In 2011, JUSTICE published Freedom from Suspicion: Surveillance Reform for a Digital Age, a forward looking report on the failure of the surveillance framework in the UK to keep pace with changing technology, to the detriment of both individual privacy and the credibility of the work of our law enforcement and intelligence agencies. We recommended that the law be rewritten to provide a new legal framework, containing adequate safeguards and setting new standards for a digital age. Legal distinctions and safeguards drawn up for surveillance in an era before smartphones and social media were “badly out of date”. The Regulation of Investigatory Powers Act – “poorly drafted and hopelessly opaque” – was ripe for repeal.
Developments in the past four years have confirmed that reform is not only timely, but crucial.
Although much heat and light – rightly – has been generated about the scope of powers and capacities for digital surveillance, there is broad consensus that the current model for authorisation and oversight in the Regulation of Investigatory Powers Act 2000 is broken.
Today we publish an update to our 2011 report – Freedom from Suspicion: Building a Surveillance Framework for a Digital Age – on the core safeguards we consider crucial to debate on the forthcoming Draft Investigatory Powers Bill, focusing on access to justice in surveillance.
By its nature secret, the capacity for individuals to complain when surveillance goes wrong is inherently limited. The case for such power to be strictly defined is clear. Increased transparency, prior judicial authorisation and more effective oversight are essential to ensure decisions on surveillance are right before our privacy is endangered.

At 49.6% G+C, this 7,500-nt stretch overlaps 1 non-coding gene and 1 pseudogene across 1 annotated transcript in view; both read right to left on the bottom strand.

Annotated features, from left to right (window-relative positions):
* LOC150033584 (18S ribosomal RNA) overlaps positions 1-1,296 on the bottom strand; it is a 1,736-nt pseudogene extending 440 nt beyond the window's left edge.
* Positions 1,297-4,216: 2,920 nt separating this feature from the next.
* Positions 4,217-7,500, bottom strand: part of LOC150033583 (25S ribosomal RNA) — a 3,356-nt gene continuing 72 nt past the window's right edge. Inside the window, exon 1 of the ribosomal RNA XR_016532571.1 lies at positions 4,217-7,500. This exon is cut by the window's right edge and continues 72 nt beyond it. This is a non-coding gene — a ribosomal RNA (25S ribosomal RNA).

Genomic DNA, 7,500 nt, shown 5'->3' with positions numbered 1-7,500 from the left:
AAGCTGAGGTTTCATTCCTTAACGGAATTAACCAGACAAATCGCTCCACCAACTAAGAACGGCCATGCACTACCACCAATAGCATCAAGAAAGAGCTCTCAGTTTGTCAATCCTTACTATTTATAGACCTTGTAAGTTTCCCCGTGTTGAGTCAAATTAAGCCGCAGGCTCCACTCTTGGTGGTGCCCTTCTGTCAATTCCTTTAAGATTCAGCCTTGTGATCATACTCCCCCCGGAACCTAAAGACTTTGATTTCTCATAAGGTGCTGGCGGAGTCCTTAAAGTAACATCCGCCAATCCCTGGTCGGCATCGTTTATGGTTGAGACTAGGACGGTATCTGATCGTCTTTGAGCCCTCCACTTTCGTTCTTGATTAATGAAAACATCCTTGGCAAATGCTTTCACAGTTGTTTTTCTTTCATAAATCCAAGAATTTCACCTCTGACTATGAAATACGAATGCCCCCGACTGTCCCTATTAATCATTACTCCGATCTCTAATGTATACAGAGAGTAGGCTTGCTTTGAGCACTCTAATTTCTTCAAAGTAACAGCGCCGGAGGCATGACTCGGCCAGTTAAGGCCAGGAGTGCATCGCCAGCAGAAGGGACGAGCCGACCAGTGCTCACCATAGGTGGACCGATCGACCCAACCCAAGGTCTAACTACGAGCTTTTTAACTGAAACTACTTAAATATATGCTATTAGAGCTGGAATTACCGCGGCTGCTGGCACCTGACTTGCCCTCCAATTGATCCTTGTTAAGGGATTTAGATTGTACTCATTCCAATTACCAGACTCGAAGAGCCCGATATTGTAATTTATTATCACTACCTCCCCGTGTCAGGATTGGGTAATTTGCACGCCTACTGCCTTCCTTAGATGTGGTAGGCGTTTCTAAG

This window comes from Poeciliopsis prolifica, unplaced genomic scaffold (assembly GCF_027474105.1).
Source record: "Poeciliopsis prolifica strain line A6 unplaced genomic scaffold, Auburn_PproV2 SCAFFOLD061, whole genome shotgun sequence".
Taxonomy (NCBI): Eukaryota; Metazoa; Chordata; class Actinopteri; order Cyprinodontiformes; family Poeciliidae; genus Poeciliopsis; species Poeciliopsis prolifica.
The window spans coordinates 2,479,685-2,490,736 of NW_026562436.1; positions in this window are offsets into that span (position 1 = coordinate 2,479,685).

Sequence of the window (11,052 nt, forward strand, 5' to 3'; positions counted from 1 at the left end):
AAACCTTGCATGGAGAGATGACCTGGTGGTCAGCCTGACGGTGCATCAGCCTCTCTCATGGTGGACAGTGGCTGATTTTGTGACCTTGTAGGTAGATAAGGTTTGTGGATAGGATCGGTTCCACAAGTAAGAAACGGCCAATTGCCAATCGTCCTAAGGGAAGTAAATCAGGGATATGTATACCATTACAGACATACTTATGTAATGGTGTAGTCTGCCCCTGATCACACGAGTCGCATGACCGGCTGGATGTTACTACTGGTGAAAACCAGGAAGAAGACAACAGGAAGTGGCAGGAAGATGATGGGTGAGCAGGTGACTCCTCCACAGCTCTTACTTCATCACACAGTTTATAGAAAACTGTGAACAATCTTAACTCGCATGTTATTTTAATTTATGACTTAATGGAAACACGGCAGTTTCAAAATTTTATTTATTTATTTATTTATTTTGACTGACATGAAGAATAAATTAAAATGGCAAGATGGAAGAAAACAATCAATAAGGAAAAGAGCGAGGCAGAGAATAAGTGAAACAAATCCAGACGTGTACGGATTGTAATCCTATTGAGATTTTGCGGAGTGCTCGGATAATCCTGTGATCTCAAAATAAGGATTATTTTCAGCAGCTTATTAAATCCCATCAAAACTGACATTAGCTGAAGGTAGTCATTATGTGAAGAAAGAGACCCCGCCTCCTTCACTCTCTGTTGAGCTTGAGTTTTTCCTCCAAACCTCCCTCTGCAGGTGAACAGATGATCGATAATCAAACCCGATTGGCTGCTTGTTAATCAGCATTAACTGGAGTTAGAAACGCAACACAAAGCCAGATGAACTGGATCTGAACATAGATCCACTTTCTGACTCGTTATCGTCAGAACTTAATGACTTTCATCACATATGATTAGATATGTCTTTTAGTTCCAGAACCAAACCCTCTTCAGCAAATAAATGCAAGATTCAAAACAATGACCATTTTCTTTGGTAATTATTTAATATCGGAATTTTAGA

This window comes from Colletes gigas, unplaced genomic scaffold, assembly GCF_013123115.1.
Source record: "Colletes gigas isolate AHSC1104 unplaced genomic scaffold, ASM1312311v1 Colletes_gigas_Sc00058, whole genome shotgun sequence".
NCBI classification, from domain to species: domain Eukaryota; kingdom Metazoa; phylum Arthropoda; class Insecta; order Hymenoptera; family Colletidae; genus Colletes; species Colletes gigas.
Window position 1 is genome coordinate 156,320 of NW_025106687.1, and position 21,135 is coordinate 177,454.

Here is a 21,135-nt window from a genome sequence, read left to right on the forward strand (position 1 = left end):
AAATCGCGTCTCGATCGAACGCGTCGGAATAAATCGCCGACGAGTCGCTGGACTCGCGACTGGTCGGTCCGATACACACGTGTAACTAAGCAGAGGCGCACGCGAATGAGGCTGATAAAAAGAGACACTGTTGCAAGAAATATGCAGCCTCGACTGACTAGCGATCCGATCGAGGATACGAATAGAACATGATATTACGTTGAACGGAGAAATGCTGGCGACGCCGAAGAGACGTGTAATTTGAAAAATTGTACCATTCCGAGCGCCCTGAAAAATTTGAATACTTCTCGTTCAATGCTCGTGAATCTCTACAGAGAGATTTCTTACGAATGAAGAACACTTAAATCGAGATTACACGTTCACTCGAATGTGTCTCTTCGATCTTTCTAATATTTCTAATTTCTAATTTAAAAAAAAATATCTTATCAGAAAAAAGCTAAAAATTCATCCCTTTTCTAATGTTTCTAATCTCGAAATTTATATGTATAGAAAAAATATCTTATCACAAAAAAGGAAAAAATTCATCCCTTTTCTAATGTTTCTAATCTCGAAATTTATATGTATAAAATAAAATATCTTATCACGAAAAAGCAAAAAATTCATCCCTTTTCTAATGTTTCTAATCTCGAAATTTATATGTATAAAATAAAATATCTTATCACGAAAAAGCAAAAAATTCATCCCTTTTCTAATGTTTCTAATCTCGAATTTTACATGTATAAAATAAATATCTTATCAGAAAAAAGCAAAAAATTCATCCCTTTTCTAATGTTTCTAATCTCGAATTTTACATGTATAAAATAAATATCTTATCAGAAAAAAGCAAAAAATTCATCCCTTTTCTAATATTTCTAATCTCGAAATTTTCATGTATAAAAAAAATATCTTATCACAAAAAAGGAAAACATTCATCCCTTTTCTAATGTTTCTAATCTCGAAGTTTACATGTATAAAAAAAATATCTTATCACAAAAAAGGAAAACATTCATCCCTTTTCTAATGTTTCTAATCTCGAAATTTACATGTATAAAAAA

New safeguards do not make the case for new overbroad powers. However, modern legislation which creates a transparent, workable and lawful framework for surveillance is long past due.
Andrea Coomber, Director of JUSTICE said:
“Surveillance is a necessary activity in the fight against serious crime. It is a vital part of our national security. However, unnecessary and excessive surveillance destroys our privacy, blights our freedoms and taints our trust in the bodies which work to protect us.
Public debate has become polarised, press driven and both over-simplified and bogged down in technicality. Setting a false dichotomy between security and individual privacy may make a good sound bite, but it won’t make good law.
We hope that Parliament will grasp this unique opportunity to build a new law which is not only fit for a digital age, but truly world-leading.”
Read JUSTICE’s response to the publication of “A Question of Trust” (The Independent Reviewer of Terrorism Legislation, 2015).
On 2 November JUSTICE jointly hosted a high-level, round-table discussion with King’s College London on the issues raised in this paper. An unattributed note of the proceedings will be available shortly.